What is Consent

The mother of two teenage boys was asking the other day, “How do I keep my sons protected against claims of rape? Kids are going to explore their sexuality,” she went on, “so what happens when consensual sexual discovery suddenly becomes perceived as a forced conclusion by one party or the remorse or regret of the next morning, followed by accusations.”

It’s a fair question. And it’s being asked a lot. But all too often there is a victim and the victim is blamed. She shouldn’t have led him on. She shouldn’t have worn revealing clothing. She shouldn’t have met up with him in an isolated location with no one else around.

But at any moment, anywhere, in any circumstances, “no” should mean no. This is where it stops.

Unfortunately, we are not necessarily taught that those who have the power to rape, also hold the power to stop. They can stop sexual discovery from becoming rape.

A recent public radio discussion of “Consent,” suggested that consent could only be assured if the initiator continues to ask for and receive a verbal “yes” throughout any sexual progression. Sex is, after all, a two-way street. Sex should be good for both people; a giving and receiving of mutual pleasure in the most intimate way possible.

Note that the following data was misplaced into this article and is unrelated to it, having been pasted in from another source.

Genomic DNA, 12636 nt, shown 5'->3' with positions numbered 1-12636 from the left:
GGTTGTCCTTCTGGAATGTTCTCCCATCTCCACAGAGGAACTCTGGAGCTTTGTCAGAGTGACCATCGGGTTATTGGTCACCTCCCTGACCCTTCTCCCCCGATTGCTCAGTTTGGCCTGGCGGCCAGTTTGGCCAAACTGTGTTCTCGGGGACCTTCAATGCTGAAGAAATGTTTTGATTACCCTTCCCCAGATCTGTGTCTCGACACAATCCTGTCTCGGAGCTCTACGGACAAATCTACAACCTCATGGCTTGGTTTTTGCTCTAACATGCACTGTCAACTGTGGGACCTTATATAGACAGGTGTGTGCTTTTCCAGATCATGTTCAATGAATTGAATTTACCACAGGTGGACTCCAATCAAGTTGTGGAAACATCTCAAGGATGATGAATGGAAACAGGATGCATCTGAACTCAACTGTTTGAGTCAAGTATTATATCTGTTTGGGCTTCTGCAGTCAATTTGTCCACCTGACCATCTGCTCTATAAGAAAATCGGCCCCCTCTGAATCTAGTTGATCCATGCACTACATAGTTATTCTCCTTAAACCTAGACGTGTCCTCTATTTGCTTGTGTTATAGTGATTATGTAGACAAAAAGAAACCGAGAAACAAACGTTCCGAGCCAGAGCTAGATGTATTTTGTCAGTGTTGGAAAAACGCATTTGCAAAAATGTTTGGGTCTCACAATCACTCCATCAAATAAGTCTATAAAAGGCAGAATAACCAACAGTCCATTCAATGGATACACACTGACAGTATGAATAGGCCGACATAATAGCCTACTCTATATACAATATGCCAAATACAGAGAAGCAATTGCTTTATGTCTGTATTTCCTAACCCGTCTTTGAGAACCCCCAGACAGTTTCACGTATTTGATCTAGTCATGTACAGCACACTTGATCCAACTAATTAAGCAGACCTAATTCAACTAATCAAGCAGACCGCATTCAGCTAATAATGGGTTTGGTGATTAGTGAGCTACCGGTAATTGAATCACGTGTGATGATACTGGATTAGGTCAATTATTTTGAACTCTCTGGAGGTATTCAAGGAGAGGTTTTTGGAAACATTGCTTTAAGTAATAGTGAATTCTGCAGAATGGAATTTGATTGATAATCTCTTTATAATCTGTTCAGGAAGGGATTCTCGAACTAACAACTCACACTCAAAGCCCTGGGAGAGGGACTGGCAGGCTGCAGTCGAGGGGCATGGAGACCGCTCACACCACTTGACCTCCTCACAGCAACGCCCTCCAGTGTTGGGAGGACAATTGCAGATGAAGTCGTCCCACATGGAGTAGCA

Sex between a predator and a victim or anyone inflicting their power by force, threat or coercion on another for sex without consent, is rape and rape is a crime with severe consequences for the offender and an involved healing process for the survivor.

Communication, as in all relationships, is key in sexual situations. Whether the parties are married or dating, first-time or experienced, dialogue about what’s happening right now and what happens next can only enhance and enrich the physical and emotional understanding between consensual sexual partners. And in the end, yes means continue and no means stop.